SHERIDAN — Researchers from the Wyoming Game and Fish Department and the University of Wyoming are working together to conduct the first study of moose demography in the Bighorn Mountains.
Moose were first introduced in the Bighorns in 1948 with eight adults from the Jackson herd. Eight more followed in 1950 with 13 more each in 1974 and 1987, and all of the moose in the Bighorns today are descended from those. The 2019 trend count was 175 animals.
“Over the years, the population has fluctuated, and it’s just not that clear how many moose the Bighorns can support,” said Lindsay Martinez, a graduate student in zoology at the University of Wyoming who is participating in field work for the study and doing quantitative work to determine the results.
Martinez said the Bighorn herd is the last in Wyoming to have such a study, since research has been focused on declining populations in the western part of the state, while the Bighorn population has remained more stable.
Since March 2017, the team has put GPS collars on 60 females to study the herd’s demography and the animals’ habitat selection to better manage the herd. The team has also installed about 30 remote cameras. Through the study, they hope to gauge the performance of the population, estimating the total numbers, survival rates and calf counts.
The GPS collars have a three-year expiration date. When they fall off the animals, they send researchers a mortality signal once movement stops, allowing researchers to retrieve the collars and the movement information gathered. About half of the collars give researchers two-hour movement data while half give eight-hour data initially. The two hour data from all of them will be recoverable after they’re collected.
Martinez said the most interesting thing they’ve learned so far is that the moose in the Bighorns don’t migrate. Moose typically migrate 30 to 40 miles from summer to winter seeking lower elevations, so the behavior of the Bighorn herd is unique.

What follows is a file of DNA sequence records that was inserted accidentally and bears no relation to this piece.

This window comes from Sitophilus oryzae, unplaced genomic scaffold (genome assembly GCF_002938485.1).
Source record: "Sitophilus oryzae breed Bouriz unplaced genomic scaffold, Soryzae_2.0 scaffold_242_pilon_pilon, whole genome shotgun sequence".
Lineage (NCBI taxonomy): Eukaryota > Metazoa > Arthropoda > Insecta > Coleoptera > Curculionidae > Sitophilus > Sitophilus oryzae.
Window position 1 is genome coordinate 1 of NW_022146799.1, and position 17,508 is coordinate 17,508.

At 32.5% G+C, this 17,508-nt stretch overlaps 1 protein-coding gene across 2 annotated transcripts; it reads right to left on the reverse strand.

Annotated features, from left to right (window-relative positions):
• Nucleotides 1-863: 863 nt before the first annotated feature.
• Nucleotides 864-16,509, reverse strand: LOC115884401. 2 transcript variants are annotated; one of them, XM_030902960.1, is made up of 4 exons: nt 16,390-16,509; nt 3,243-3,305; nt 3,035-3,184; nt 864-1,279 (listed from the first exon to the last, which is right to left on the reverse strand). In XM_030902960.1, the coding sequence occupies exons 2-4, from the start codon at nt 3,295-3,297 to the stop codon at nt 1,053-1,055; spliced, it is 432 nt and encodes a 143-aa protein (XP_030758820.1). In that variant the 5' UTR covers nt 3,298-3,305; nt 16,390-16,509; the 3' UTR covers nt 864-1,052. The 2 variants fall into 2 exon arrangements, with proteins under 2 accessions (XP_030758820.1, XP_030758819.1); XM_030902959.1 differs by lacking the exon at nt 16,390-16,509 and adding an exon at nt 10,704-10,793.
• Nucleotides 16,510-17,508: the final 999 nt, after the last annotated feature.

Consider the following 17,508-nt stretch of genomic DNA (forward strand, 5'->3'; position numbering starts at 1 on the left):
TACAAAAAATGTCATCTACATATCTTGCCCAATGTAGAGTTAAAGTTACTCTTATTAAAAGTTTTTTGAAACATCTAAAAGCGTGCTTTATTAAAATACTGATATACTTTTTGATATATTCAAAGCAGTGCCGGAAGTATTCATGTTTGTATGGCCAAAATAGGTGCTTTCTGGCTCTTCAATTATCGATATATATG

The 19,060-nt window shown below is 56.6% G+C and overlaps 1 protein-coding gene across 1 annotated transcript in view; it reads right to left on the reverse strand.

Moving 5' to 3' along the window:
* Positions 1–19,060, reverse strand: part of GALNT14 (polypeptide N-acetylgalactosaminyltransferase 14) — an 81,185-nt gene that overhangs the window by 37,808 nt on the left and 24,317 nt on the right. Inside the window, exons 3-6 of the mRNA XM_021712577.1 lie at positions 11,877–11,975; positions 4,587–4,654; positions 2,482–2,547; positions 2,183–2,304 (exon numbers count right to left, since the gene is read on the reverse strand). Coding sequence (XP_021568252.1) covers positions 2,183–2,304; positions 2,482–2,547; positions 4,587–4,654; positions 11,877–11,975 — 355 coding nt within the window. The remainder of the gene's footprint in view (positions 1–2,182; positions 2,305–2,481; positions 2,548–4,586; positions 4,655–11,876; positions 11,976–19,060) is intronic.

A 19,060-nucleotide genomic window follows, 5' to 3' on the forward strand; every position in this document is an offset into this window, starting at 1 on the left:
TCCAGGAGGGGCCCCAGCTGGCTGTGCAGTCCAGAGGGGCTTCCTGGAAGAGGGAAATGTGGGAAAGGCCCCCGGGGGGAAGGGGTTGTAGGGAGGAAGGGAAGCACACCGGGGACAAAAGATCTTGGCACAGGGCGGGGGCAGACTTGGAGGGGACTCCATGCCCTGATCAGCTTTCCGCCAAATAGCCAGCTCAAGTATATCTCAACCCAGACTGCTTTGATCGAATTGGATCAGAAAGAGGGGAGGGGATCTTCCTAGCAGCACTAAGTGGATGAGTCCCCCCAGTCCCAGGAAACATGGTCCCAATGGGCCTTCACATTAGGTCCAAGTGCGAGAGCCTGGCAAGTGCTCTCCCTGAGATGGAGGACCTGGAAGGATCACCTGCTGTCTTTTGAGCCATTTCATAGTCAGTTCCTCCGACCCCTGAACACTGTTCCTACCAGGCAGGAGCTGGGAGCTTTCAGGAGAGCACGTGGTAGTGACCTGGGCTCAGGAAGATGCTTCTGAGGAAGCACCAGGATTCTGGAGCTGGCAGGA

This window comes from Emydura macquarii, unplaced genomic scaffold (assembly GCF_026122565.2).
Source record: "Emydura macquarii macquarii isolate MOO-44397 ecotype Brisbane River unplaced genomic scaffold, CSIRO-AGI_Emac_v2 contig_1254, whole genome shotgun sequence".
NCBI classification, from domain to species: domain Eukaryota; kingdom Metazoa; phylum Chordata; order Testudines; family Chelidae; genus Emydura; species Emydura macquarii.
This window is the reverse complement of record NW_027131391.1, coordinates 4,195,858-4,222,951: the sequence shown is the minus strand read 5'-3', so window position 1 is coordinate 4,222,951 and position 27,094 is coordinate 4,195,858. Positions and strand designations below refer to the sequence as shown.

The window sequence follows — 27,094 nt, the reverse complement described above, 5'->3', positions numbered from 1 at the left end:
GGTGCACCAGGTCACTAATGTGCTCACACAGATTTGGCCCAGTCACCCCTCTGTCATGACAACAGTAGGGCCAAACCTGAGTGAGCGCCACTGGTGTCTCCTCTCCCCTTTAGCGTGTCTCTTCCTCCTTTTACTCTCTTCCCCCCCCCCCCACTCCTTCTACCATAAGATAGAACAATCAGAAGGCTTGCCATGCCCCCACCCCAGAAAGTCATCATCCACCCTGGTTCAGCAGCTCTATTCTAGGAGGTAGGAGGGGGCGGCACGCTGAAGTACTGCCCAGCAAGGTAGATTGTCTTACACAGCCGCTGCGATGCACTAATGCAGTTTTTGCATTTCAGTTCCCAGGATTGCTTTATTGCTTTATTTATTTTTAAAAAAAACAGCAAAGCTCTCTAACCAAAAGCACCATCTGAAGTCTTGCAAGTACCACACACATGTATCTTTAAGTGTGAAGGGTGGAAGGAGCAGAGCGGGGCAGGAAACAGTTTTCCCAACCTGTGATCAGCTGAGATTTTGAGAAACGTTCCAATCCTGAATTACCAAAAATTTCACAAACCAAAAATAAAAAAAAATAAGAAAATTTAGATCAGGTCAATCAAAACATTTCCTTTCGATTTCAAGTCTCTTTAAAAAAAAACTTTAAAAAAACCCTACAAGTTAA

“This herd, they’re mainly residents with overlapping summer and winter ranges, so they don’t move very far,” Martinez said.
Martinez said their best guess for this unique finding is that it can take many generations to learn migration, and this herd may not have had enough generations to learn.
One collared female, however, migrated 41 miles from summer to winter.
The team has also been gathering data on willow growth in riparian river bottoms each August to measure the impact of the herd on its primary food source. Martinez said the team has found positive but low willow growth after measuring about 1,000 plants.
“Wyoming Game and Fish biologists have had some concern with the growing browsing pressure or how much of the willow community is being foraged or eaten, and so that was a part of this project, to see if it can persist with the current browsing pressure or not,” Martinez said.
Martinez said a challenge for the study is that riparian areas in the Bighorns are small and spread apart, except along the north Tongue River and the range is heavily forested. This makes it more difficult to survey the population.
When the team counts the animals, they do so in a single day from an airplane to ensure individuals are not double counted, according to Tim Thomas, a biologist with the WGFD who has been working on the study.
The collars will begin falling off in March 2020, and the researchers can begin gathering spatial movement data. Eventually the team will compare trends in the Bighorn Mountains herd with other herds across the state.
Thomas said there are currently 56 collars out, as there have been a few mortalities. When a collar doesn’t move, the researchers receive a mortality signal and can recover the collar and examine the animal. Thomas said about half of the collaring was done by aerial capture and half by ground darting.
To determine pregnancy rates, the team collects fecal samples in winter, that they can then test for the presence of the progesterone hormone. The hormone indicates pregnancy in females, giving further indication of the pregnancy rate.
Thomas said the study is funded partly by the Wyoming Game and Fish Commission and partly by the Wyoming Governor’s Big Game License Coalition, a collaboration between the governor’s office and the Wyoming Wildlife Foundation that provides five hunting licenses annually and puts the funds raised toward wildlife studies.